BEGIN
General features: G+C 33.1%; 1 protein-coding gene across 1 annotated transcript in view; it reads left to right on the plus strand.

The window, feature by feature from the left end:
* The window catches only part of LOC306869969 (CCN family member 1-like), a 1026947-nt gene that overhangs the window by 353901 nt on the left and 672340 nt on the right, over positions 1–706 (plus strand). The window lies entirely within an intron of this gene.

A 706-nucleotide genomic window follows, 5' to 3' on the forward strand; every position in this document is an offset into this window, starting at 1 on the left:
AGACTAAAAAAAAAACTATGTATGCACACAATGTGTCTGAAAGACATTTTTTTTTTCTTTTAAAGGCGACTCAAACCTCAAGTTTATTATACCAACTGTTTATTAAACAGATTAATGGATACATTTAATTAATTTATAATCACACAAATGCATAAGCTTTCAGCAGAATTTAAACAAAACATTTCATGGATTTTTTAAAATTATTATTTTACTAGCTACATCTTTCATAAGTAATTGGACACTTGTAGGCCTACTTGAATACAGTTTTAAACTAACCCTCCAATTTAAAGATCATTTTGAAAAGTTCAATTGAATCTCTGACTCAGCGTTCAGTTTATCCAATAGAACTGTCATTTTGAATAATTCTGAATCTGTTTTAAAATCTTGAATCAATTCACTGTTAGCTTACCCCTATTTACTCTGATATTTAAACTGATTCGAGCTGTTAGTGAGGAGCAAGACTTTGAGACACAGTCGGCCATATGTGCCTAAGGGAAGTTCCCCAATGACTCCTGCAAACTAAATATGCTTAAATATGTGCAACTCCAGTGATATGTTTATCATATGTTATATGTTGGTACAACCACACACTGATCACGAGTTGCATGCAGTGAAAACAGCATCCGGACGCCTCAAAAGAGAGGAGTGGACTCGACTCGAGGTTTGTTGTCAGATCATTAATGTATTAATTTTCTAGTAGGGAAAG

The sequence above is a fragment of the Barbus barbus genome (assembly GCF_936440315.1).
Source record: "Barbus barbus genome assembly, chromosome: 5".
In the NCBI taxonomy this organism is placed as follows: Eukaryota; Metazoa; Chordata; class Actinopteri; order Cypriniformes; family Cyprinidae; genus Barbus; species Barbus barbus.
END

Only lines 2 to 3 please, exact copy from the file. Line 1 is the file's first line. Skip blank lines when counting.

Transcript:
The window, feature by feature from the left end:
* The window catches only part of LOC306869969 (CCN family member 1-like), a 1026947-nt gene that overhangs the window by 353901 nt on the left and 672340 nt on the right, over positions 1–706 (plus strand). The window lies entirely within an intron of this gene.